Tax refund season is typically the busiest time of year for bankruptcies to be filed. The reason is pretty simple, people who have been slogging along trying to pay their bills have not had the extra money to use for a bankruptcy attorney. Their tax refunds change that and finally make it possible for many people to get their cases filed.
If you are considering bankruptcy there are some things to keep in mind if you are expecting a big tax refund.
Filing a case before you receive the refund can lead to some or all of the refund having to be turned over to your bankruptcy trustee. This all depends on your state’s exemptions. Some states, Ohio for example, will allow you to exempt all of your additional child tax credit and earned income credit. Some states, Washington and New York for example, allow you to use either state or federal exemptions. If you have the option of using federal exemptions and you do not have a home with equity you can exempt a large amount which may protect your entire refund. Still other states offer very anemic exemptions and make it very difficult to file before receiving a refund.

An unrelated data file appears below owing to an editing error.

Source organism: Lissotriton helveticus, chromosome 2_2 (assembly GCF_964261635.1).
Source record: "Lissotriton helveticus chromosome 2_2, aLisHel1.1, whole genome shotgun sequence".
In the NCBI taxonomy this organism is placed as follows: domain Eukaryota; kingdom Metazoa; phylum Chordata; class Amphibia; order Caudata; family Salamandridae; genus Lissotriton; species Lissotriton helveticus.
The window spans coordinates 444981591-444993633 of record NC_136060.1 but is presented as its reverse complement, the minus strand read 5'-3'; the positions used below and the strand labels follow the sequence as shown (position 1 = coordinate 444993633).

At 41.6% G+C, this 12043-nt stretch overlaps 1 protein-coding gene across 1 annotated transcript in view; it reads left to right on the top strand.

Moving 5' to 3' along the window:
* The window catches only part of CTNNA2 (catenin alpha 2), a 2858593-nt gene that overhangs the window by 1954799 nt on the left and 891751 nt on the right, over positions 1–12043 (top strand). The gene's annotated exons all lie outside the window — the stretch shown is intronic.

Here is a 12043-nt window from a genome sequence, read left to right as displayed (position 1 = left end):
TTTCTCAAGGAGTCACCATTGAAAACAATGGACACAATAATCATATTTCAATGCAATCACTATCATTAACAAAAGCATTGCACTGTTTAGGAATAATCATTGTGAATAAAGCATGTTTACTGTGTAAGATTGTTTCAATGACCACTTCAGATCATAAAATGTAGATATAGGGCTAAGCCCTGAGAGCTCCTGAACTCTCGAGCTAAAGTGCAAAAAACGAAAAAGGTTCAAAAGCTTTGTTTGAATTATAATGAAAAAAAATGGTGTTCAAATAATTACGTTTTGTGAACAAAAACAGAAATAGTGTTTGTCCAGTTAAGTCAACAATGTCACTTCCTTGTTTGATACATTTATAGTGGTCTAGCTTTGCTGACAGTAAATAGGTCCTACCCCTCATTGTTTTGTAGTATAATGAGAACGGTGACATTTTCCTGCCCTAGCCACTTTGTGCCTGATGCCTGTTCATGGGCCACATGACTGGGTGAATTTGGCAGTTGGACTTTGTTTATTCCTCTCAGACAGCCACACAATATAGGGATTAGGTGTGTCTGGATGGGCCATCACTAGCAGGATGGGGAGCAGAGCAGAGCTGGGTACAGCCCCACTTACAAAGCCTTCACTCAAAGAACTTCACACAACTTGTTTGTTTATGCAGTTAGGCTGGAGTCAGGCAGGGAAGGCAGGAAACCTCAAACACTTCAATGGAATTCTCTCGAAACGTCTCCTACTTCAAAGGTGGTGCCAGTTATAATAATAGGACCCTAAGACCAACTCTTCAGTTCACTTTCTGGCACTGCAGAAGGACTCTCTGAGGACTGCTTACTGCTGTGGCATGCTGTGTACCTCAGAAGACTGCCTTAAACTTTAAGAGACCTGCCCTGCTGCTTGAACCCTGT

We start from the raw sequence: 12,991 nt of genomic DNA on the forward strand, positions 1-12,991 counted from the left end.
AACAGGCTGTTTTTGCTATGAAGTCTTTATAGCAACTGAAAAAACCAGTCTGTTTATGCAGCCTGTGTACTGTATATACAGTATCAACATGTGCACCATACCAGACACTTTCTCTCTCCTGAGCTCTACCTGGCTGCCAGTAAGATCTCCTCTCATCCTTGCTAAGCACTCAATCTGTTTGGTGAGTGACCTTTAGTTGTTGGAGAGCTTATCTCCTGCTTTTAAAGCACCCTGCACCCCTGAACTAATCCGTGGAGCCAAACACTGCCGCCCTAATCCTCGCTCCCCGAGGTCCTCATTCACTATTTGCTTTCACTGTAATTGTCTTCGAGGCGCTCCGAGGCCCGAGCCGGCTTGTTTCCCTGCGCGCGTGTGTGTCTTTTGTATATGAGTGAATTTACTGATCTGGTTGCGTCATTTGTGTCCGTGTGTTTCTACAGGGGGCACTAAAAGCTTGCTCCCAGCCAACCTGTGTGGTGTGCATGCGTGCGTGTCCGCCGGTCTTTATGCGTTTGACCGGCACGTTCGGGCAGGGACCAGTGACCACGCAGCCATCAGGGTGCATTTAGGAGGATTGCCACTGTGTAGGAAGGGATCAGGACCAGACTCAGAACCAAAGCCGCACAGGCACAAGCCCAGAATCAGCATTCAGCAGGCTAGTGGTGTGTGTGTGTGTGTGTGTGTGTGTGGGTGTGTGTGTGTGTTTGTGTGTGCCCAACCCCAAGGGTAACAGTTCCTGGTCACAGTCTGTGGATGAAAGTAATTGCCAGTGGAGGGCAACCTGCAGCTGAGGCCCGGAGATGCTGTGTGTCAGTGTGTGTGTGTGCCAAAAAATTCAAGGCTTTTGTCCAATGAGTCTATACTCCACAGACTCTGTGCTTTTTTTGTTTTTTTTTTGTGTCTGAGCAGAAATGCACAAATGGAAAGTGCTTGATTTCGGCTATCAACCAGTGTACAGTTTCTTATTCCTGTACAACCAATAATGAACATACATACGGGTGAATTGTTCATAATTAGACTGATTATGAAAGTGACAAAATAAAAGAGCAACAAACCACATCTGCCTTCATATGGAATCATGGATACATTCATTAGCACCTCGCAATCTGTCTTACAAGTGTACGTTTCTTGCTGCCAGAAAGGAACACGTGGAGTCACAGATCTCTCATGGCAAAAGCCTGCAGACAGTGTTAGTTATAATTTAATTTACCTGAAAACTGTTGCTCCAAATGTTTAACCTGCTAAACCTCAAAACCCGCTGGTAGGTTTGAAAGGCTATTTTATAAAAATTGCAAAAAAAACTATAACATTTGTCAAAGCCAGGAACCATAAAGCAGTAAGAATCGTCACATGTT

If you file a case after you receive the refund there are other considerations. You can still use the exemptions mentioned above. If, however, you are not able to protect the entire refund, you can spend it on items that are considered reasonable and necessary. You just have to be aware that trustees will look to see if those were normal expenses that would usually be paid using your regular income. Reasonable and necessary expenses are subjective but be aware that your attorneys fees and court costs are considered reasonable and necessary.
Many people rely on their refunds to get by. If you are among them and are considering bankruptcy, make sure you speak to an attorney to protect as much of that refund as possible. Do not give your tax refund away or pay back friends or family with it before filing a case.